-<​code>​+<​code ​prolog>
  ?- storagePlaceForBecause(Place,​ map_obj:'​butter1',​ Because).  ?- storagePlaceForBecause(Place,​ map_obj:'​butter1',​ Because).
- Place = '​http://​ias.cs.tum.edu/​kb/​knowrob.owl#Refrigerator67',​ + Place = knowrob:'Refrigerator67',​ 
- ​Because = '​http://​ias.cs.tum.edu/​kb/​knowrob.owl#Perishable'​+ ​Because = knowrob:'Perishable'​
 </​code>​ </​code>​
  
 {{ :​storage_place_example_pancake.png?​900 |}} {{ :​storage_place_example_pancake.png?​900 |}}
  
-TODO: add orgprinciples calls+**TODO: add orgprinciples calls**
  
-=== Check for objects that are not at their storage location === 
  
-By combining the semantic map, giving the current object locations, with the knowledge about the locations where objects should be, the robot can determine which objects are mis-placed. This may for instance be useful when tidying up an environment.+=== Checking for objects ​that are not at their storage location ===
  
-The following code first compute which objects are inside which other ones, then selects those that are food or drink, computes their most likely storage place (which, in this example, is usually the refrigerator),​ and compares the two places. As a result, the system finds out that the butter and the buttermilk are misplaced in a drawer and in the oven, respectively.+By combining the semantic map and the current object locations with the knowledge about the locations where objects should be, the robot can determine which objects are misplaced. This may for instance be useful when tidying up an environment. ​The following code first compute which objects are inside which other ones, then selects those that are food or drink, computes their most likely storage place (which, in this example, is usually the refrigerator),​ and compares the two places. As a result, the system finds out that the butter and the buttermilk are misplaced in a drawer and in the oven, respectively.
  
-<​code>​+<​code ​prolog>
  ?- rdf_triple(knowrob:'​in-ContGeneric',​ Obj, ActualPlace), ​  ?- rdf_triple(knowrob:'​in-ContGeneric',​ Obj, ActualPlace), ​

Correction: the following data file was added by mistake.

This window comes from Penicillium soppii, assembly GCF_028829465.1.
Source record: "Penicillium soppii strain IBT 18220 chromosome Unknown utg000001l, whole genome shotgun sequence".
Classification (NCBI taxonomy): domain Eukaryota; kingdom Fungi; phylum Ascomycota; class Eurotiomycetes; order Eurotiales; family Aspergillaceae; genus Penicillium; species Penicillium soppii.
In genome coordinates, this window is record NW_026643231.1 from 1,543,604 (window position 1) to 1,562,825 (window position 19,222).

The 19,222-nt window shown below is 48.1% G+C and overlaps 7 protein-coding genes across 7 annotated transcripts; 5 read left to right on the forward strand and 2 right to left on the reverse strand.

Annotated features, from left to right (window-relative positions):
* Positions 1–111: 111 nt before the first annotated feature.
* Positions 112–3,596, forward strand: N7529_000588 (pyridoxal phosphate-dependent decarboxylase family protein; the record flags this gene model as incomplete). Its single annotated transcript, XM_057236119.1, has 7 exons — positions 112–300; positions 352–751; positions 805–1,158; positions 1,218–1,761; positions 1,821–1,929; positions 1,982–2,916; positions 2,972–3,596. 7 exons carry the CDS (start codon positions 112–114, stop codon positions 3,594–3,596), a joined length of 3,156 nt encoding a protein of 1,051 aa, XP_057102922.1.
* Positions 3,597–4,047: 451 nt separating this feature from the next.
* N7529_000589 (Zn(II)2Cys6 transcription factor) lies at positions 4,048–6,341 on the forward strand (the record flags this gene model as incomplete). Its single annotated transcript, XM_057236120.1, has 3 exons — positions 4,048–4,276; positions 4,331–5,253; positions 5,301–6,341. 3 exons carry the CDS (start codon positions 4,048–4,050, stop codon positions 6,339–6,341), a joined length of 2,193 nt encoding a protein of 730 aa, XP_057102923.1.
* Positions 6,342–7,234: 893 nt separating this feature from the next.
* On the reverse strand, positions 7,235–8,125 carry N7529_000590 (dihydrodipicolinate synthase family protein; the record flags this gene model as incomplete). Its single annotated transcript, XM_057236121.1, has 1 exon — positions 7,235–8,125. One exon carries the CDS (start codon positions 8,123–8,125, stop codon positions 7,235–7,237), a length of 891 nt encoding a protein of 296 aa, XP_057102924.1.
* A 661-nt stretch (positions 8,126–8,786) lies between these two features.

owl_individual_of(Obj,​ knowrob:'​FoodOrDrink'​), ​     owl_individual_of(Obj,​ knowrob:'​FoodOrDrink'​), ​
     storagePlaceFor(StoragePlace,​Obj), ​     storagePlaceFor(StoragePlace,​Obj), ​
     ActualPlace\=StoragePlace.     ActualPlace\=StoragePlace.
- Obj = 'http://​ias.cs.tum.edu/​kb/​ccrl2_map_objects.owl#​butter1',​ + Obj = map_obj:'butter1',​ 
- ​ActualPlace = '​http://​ias.cs.tum.edu/​kb/​knowrob.owl#Drawer31',​ + ​ActualPlace = knowrob:'Drawer31',​ 
- ​StoragePlace = '​http://​ias.cs.tum.edu/​kb/​knowrob.owl#Refrigerator67'​ ; + ​StoragePlace = knowrob:'Refrigerator67'​ ; 
- Obj = 'http://​ias.cs.tum.edu/​kb/​ccrl2_map_objects.owl#​buttermilk1',​ + Obj = map_obj:'buttermilk1',​ 
- ​ActualPlace = '​http://​ias.cs.tum.edu/​kb/​knowrob.owl#Oven19',​ + ​ActualPlace = knowrob:'Oven19',​ 
- ​StoragePlace = '​http://​ias.cs.tum.edu/​kb/​knowrob.owl#Refrigerator67'​+ ​StoragePlace = knowrob:'Refrigerator67'​
 </​code>​ </​code>​
  
-===== Read object component hierarchy =====+You will notice that it takes a bit of time to answer the query: This is because the first predicate searches for all objects that are inside another one, and for doing this has to compute all pairwise '​inside'​ relations between all objects. By restricting the set of objects to be considered as inner and outer objects, this could be sped up a lot. This is one example of a general property of Prolog: The efficiency depends on how the query is formulated.
  
-Composed objects and their parts are linked by an inverse part-of ​hierarchy, described using the properPhysicalParts property in OWL. This property is transitive, i.e. a part of a part of an object is also a part of the object itself. You can read all parts and sub-parts of an object using owl_has, which takes the transitivity into account. In the example below, Handle160 is a part of Door70, which by itself is part of Refrigerator67. + 
-<​code>​+===== Reading the object component hierarchy ===== 
 + 
 +Composed objects and their parts are linked by a '​parts' ​hierarchy, described using the properPhysicalParts property in OWL. This property is transitive, i.e. a part of a part of an object is also a part of the object itself. You can read all parts and sub-parts of an object using owl_has, which takes the transitivity into account. In the example below, Handle160 is a part of Door70, which by itself is part of Refrigerator67.